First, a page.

New Rules for Public Procurement Procedures in Croatia

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Most economically advantageous offer will be the only criterion for selecting winning bids.

The most economically advantageous offer will in the future be the only criterion for selecting winning bids in public procurement procedures. That is one of changes which will be instituted by the new Law on Public Procurement, which was adopted at today’s session of the cabinet. The proposal will now go to Parliament and is expected to enter into force soon thereafter, reports Jutarnji List on November 24, 2016.

The new Law on Public Procurement in Croatia will be harmonized with the latest EU directives. The adoption of the new law is necessary for the implementation of investment projects financed with money from the European Union funds. It is expected that the new law will make public procurement procedures in the future more flexible and easier, with reduction of costs for businesses and an increase in competition. “The new law will provide legal security and a stable legal framework in public procurement procedures”, said a government source.

According to data, the value of public procurement procedures last year amounted to nearly 40.6 billion kuna, which was 12.14 percent of Croatia’s GDP, while the number of contracts in public procurement procedure last year stood at 15,485. Public procurement amounted to about 38 percent of the value of Croatia’s budget.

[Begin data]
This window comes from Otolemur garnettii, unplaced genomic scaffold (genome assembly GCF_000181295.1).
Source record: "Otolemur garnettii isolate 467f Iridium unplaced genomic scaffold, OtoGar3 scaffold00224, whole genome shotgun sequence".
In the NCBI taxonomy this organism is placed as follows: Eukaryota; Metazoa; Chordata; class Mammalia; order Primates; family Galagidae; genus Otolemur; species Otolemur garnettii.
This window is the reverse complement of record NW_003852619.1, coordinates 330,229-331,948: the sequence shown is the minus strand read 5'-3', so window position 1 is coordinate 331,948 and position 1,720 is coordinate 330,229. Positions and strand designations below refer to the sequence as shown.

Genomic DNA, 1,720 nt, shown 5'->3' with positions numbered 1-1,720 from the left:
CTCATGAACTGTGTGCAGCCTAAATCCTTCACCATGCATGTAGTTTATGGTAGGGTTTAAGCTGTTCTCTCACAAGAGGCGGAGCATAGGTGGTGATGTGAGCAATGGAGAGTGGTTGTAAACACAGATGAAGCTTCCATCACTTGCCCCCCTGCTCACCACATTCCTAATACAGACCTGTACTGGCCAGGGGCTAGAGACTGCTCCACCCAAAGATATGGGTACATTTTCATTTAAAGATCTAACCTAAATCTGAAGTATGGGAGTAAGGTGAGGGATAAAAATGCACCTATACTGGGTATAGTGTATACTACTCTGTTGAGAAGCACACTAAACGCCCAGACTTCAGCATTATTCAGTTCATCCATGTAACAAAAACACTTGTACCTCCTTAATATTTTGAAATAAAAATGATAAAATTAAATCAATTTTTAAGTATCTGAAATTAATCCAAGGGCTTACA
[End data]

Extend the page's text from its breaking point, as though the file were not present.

One of the features in the system of public procurement will be the standardization of documentation, which should enable uniformity, and therefore the law will introduce European Single Procurement Document (ESPD). It will be a part of the mechanism of protection in public procurement procedures, which includes the obligation of contracting authorities to adopt and publish procurement plans for all procurements worth more than 20,000 kuna, as well as to implement full computerization and automation of procedures.

The new law limits the possibility of contracting authorities and bidders to successively change contracts with numerous annexes. So far, this was a common practice: since the main criterion for the selection of winning bids was the lowest price, bidders would submit an offer with a low price, which would then be (often significantly) increased with annexes. Now, the increase of the original contracted price would be limited to 30 percent in total.

Perhaps the most important change is that the “lowest price criterion”, which was usually used in public procurement procedures, will be replaced with the “most economically advantageous criterion” (value for money).


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